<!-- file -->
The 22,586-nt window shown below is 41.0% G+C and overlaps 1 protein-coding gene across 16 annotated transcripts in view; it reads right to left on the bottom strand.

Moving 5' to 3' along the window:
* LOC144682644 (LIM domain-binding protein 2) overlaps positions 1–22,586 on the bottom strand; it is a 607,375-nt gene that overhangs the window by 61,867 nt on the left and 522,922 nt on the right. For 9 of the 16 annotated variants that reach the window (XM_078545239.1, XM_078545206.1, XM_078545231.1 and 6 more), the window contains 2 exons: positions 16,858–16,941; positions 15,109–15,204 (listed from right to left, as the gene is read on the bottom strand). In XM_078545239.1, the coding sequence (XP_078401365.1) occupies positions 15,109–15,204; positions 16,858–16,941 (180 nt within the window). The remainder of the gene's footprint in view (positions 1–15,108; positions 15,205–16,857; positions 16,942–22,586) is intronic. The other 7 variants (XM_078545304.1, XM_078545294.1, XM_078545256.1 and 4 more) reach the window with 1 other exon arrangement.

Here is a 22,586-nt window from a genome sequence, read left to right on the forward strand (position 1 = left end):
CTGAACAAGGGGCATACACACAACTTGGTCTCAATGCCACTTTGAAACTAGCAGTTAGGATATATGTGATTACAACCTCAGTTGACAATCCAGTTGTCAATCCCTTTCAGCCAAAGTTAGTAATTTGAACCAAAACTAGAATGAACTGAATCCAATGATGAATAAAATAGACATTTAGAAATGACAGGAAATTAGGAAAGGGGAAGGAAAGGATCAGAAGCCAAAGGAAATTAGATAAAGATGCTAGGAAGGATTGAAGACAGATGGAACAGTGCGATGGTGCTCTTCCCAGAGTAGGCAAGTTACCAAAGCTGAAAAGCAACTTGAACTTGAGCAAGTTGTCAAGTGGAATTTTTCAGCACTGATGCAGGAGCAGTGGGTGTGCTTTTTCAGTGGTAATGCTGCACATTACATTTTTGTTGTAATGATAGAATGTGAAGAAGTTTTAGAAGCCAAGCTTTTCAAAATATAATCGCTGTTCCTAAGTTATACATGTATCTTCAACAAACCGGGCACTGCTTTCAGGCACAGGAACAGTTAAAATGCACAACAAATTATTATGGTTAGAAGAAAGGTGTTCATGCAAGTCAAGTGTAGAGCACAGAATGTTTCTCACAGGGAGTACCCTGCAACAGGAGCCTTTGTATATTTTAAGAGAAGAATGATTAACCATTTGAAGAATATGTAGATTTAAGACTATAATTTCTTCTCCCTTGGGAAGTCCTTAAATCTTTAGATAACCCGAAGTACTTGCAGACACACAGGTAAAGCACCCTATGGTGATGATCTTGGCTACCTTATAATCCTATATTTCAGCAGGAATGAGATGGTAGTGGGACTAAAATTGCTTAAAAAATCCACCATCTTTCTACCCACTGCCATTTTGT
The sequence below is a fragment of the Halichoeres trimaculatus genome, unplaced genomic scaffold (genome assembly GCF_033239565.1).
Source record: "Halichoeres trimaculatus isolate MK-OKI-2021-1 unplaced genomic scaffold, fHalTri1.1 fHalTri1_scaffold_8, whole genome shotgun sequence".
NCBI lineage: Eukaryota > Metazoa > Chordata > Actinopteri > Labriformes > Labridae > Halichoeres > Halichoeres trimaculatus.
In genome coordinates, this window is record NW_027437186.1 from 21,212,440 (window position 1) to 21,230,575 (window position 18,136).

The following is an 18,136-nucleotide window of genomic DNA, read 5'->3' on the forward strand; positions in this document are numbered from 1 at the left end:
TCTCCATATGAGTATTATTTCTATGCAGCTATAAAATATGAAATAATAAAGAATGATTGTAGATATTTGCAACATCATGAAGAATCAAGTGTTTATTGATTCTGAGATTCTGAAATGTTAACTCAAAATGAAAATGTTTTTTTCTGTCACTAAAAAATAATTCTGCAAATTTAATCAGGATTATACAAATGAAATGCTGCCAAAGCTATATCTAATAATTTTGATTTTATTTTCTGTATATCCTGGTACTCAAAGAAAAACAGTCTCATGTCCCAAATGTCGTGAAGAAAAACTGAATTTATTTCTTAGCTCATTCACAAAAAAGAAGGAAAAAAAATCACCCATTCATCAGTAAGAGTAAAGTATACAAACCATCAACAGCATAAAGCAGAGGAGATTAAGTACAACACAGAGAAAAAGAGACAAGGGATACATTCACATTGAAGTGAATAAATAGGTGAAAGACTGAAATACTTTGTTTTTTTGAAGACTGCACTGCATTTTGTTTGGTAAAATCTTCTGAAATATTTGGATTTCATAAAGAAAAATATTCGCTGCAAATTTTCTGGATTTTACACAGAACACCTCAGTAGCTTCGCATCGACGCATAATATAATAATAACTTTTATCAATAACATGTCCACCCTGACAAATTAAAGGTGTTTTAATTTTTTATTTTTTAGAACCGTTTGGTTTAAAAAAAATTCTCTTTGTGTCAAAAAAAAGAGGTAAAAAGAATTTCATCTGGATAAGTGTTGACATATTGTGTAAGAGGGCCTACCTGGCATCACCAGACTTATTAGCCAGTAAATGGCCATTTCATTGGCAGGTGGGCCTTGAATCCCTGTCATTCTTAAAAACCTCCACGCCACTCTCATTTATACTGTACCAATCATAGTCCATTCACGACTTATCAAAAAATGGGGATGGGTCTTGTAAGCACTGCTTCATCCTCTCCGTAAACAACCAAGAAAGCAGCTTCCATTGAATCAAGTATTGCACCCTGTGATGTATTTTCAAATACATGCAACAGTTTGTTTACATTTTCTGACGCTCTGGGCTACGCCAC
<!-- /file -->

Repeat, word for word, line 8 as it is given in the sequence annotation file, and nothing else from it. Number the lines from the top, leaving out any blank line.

NCBI lineage: Eukaryota > Metazoa > Chordata > Actinopteri > Labriformes > Labridae > Halichoeres > Halichoeres trimaculatus.